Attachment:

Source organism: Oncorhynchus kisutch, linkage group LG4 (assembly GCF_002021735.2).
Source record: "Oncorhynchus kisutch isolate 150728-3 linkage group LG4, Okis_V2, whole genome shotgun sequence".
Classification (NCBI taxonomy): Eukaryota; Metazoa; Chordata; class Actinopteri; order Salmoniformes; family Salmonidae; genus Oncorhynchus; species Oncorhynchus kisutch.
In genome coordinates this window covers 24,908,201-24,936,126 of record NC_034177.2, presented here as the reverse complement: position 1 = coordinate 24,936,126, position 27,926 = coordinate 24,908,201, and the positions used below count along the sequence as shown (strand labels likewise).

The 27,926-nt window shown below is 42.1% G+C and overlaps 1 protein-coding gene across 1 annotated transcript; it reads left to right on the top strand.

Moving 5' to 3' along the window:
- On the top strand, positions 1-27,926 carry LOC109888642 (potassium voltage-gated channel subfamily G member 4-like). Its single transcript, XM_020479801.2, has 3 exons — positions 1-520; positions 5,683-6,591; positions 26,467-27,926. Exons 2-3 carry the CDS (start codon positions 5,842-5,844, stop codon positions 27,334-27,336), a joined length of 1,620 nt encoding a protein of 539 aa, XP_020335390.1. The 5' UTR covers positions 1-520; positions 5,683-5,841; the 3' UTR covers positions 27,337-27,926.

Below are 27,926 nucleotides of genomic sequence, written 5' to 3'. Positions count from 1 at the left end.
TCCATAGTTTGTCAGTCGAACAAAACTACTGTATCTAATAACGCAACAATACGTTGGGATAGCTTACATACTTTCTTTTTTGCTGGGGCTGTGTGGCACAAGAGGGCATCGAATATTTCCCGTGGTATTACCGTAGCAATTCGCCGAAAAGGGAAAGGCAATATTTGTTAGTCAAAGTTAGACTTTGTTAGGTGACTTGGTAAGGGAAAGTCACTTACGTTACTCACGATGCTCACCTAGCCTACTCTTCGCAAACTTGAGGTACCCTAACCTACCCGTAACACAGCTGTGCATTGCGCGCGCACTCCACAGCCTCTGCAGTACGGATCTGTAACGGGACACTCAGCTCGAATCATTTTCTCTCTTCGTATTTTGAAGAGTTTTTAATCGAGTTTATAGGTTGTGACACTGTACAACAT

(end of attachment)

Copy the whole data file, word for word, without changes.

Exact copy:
Source organism: Oncorhynchus kisutch, linkage group LG4 (assembly GCF_002021735.2).
Source record: "Oncorhynchus kisutch isolate 150728-3 linkage group LG4, Okis_V2, whole genome shotgun sequence".
Classification (NCBI taxonomy): Eukaryota; Metazoa; Chordata; class Actinopteri; order Salmoniformes; family Salmonidae; genus Oncorhynchus; species Oncorhynchus kisutch.
In genome coordinates this window covers 24,908,201-24,936,126 of record NC_034177.2, presented here as the reverse complement: position 1 = coordinate 24,936,126, position 27,926 = coordinate 24,908,201, and the positions used below count along the sequence as shown (strand labels likewise).

The 27,926-nt window shown below is 42.1% G+C and overlaps 1 protein-coding gene across 1 annotated transcript; it reads left to right on the top strand.

Moving 5' to 3' along the window:
- On the top strand, positions 1-27,926 carry LOC109888642 (potassium voltage-gated channel subfamily G member 4-like). Its single transcript, XM_020479801.2, has 3 exons — positions 1-520; positions 5,683-6,591; positions 26,467-27,926. Exons 2-3 carry the CDS (start codon positions 5,842-5,844, stop codon positions 27,334-27,336), a joined length of 1,620 nt encoding a protein of 539 aa, XP_020335390.1. The 5' UTR covers positions 1-520; positions 5,683-5,841; the 3' UTR covers positions 27,337-27,926.

Below are 27,926 nucleotides of genomic sequence, written 5' to 3'. Positions count from 1 at the left end.
TCCATAGTTTGTCAGTCGAACAAAACTACTGTATCTAATAACGCAACAATACGTTGGGATAGCTTACATACTTTCTTTTTTGCTGGGGCTGTGTGGCACAAGAGGGCATCGAATATTTCCCGTGGTATTACCGTAGCAATTCGCCGAAAAGGGAAAGGCAATATTTGTTAGTCAAAGTTAGACTTTGTTAGGTGACTTGGTAAGGGAAAGTCACTTACGTTACTCACGATGCTCACCTAGCCTACTCTTCGCAAACTTGAGGTACCCTAACCTACCCGTAACACAGCTGTGCATTGCGCGCGCACTCCACAGCCTCTGCAGTACGGATCTGTAACGGGACACTCAGCTCGAATCATTTTCTCTCTTCGTATTTTGAAGAGTTTTTAATCGAGTTTATAGGTTGTGACACTGTACAACAT